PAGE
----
In the interests of space, I left out discussion of several parallel loop types. For historical completeness (or at least more completeness), I include them here.
There were several early thread-centric parallel programming models, predecessors to OpenMP. Among them was The Force, developed by Harry Jordan at Colorado using a Fortran preprocessor. The Force was what we now call an SPMD programming model (singel program, multiple data), multiple cores or processors executing the same program. I believe The Force was the first programming model to use the term barrier for a synchronization across all the processes. The processes in a Force program executed code redundantly until they reached an identified parallel loop, where the iterations are spread across the processes.
Cray also used a Fortran preprocessor to deliver what they called microtasking for the Cray X-MP and Cray 2 systems. A subroutine where microtasking is used is identified with a directive and invoked redundantly on each processor. Local variables were private to each processor, while arguments and globals were shared. The iterations of a parallel are spread across the processors. Cray used very fast interprocessor synchronization registers to implement the primitives.
One other notable parallel loop was the Sequent Parallel Processing directives. The Sequent Balance had up to 30 32-bit microprocessors with shared memory. Sequent introduced the doacross directive to identify loops where the iterations should be shared across the processors. It also supported synchronization across loop iterations. The machine was inexpensive enough to be acquired and used by a number of colleges and universities for research and instruction in parallel computing, and the Sequent Guide to Parallel Programming was adopted as a required or recommended text for many courses. The Sequent directives were also adopted by SGI when they developed a multiprocessor workstation.
There were a number of vendor-specific sets of parallel loop directives, provided by IBM, Encore, Alliant, Convex, and others. This mismatch of spellings and implementations led to a customer revolt. Important HPC customers essentially told the vendors to get together and figure out a way to spell parallel do the same way across all machines.
In 1987, an effort was initiated to unify the various parallel Fortran extensions. This was known as the Parallel Computing Forum, or PCF. After several years, the group produced a PCF Parallel Fortran Extensions document. Many of the concepts and phrases in this document live on in the OpenMP specification. Like its successor, OpenMP, the iterations of a PCF parallel do loop are divided among the members of a parallel team. PCF Fortran had no explicit support for reductions; instead it had critical sections and locks to allow a loop iteration to accumulate a value.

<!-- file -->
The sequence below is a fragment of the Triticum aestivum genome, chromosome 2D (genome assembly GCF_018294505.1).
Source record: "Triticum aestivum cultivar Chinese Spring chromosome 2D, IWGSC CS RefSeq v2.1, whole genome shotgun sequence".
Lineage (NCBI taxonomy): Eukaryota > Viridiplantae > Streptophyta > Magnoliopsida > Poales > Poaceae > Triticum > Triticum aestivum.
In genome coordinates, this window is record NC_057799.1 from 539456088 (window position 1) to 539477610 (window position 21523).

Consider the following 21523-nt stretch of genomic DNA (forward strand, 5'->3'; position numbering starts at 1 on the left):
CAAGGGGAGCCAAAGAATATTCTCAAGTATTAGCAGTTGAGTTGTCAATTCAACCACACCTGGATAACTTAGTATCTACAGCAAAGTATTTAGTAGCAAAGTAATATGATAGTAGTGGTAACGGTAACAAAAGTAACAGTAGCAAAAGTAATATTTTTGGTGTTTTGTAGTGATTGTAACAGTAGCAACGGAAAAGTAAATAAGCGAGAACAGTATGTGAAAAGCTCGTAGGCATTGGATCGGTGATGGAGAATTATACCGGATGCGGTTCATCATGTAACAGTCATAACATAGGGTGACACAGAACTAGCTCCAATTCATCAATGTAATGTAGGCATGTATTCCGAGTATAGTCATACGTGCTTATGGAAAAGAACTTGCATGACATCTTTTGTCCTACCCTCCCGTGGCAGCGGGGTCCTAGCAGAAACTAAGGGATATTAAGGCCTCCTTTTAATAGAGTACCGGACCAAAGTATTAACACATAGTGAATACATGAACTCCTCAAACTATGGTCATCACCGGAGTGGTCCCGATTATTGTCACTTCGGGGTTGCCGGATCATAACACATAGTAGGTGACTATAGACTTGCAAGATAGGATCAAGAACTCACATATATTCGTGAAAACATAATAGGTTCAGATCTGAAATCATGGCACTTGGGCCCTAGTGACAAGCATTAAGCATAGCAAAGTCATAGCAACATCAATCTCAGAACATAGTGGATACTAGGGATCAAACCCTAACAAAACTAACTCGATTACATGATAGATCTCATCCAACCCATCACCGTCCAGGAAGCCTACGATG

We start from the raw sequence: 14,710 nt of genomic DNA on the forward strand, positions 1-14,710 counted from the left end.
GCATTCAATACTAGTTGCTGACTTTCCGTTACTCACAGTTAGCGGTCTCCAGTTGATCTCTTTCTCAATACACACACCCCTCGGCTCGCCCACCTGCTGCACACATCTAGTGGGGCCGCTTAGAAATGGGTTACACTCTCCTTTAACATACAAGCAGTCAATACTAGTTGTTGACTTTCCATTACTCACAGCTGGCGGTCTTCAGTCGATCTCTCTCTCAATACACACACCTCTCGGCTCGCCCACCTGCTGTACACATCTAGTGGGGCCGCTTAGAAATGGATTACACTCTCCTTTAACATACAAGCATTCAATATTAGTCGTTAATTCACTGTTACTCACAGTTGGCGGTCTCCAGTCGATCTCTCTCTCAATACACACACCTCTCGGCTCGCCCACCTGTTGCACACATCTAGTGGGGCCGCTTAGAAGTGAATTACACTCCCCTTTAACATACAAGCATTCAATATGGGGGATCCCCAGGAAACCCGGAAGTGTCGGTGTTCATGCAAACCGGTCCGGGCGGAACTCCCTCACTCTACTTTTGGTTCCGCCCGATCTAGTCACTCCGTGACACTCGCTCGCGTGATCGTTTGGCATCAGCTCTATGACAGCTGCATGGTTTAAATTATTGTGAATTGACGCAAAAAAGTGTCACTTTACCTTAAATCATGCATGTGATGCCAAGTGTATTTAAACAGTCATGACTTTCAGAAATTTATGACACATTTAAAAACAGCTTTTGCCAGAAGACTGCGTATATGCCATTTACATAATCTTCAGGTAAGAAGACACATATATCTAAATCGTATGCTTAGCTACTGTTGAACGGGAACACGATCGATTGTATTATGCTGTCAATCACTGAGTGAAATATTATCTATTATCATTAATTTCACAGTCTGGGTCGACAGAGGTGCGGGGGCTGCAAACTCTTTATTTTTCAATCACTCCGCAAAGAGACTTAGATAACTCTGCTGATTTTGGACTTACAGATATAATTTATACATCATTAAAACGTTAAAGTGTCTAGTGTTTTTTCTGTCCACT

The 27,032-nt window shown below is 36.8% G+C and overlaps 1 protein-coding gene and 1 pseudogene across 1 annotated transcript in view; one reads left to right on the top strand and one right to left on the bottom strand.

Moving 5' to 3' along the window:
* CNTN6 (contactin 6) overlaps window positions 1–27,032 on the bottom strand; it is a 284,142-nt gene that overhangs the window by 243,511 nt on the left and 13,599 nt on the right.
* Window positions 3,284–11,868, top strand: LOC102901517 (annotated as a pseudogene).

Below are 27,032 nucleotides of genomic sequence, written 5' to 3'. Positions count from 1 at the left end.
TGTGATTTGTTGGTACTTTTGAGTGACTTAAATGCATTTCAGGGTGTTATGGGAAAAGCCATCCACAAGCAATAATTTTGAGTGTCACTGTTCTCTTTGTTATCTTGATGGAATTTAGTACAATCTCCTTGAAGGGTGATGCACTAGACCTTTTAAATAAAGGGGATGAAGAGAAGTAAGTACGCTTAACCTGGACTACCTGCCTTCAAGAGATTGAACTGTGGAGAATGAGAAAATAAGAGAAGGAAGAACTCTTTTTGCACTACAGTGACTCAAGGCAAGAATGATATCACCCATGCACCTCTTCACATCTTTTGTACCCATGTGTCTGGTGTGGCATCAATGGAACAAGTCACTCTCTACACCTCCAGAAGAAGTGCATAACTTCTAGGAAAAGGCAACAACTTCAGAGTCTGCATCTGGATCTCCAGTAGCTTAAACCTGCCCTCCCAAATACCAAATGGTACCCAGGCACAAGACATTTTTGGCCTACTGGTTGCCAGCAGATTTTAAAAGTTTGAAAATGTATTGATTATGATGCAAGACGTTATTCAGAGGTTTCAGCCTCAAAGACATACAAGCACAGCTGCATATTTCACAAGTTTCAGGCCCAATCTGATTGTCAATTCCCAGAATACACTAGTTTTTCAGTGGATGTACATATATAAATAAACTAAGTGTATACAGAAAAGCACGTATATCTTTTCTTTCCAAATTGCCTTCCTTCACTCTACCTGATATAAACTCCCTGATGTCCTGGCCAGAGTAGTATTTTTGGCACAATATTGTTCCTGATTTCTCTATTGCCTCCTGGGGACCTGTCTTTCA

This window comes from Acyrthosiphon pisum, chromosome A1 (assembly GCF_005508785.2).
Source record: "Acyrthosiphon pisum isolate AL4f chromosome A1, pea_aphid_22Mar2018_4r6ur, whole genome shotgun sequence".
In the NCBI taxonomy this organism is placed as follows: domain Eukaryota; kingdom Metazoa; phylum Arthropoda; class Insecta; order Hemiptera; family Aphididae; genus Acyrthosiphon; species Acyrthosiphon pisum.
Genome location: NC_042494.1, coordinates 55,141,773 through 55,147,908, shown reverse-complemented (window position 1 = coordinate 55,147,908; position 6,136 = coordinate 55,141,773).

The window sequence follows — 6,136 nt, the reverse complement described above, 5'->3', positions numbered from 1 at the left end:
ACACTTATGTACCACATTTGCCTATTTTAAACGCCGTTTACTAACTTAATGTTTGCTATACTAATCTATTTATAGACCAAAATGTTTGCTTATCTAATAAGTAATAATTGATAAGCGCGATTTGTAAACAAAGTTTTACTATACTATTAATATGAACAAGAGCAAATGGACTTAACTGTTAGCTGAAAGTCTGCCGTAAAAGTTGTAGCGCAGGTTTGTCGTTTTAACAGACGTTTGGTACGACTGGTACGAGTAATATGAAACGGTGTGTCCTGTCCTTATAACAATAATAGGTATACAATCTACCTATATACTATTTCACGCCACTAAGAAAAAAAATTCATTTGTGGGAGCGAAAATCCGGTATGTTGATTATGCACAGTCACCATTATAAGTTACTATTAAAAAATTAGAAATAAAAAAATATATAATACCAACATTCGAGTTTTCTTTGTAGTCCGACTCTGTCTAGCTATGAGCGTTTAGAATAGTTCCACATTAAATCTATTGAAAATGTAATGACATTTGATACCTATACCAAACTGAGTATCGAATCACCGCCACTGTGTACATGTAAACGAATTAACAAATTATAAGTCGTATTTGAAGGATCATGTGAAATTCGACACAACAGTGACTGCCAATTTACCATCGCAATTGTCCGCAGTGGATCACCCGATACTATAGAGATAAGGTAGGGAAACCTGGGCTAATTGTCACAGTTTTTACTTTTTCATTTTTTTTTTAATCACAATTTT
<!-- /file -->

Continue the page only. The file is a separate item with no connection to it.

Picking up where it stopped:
parallel do i = 1, n row = rowndx(i) ncols = rowndx(i+1) - rowndx(i) val = 0.0 do j = 1, ncols icol = colndx(row+j) val = val + a(row+j) * v(icol) enddo r(i) = val end parallel do
A true parallel loop is often called a doall. The original doall was a parallel loop construct defined around 1980 for the proposed Burroughs Flow Model Processor, where each iteration of the parallel loop is data-independent of each other iterations. This allows all iterations to run in parallel, or in any order. A Fortran doall construct might look like:
doall i = 1:N row = rowndx(i) ncols = rowndx(i+1) - rowndx(i) val = 0.0 do j = 1, ncols icol = colndx(row+j) val = val + a(row+j) * v(icol) enddo r(i) = val end doall
The Myrias SPS-2 parallel computer had a novel implementation of parallel loops using the microprocessor paging system. Each loop iteration was treated as a task, and each task saw a copy of the data as it was at the beginning of the loop. In a sequential loop, if one loop iteration wrote to an array element, and a different loop iteration reads that element, the read will get the original value if the read occurs in an earlier iteration, and will get the updated value if the read occurs in a later iteration. In a parallel loop, this is a data conflict between iterations. The conflict can be resolved in many ways (schedule the two iterations to the same thread, add synchronization) or it can result in a data race (unpredictable results depending on runtime behavior). In the Myrias system, the hardware and software cooperated so such a conflict was always resolved so the read will always get the original value, regardless of the order of iterations. The implementation of the pardo mechanism is fascinating, especially since it used off-the-shelf Motorola 68000 microprocessors and no special hardware. But our focus is on the pardo language construct.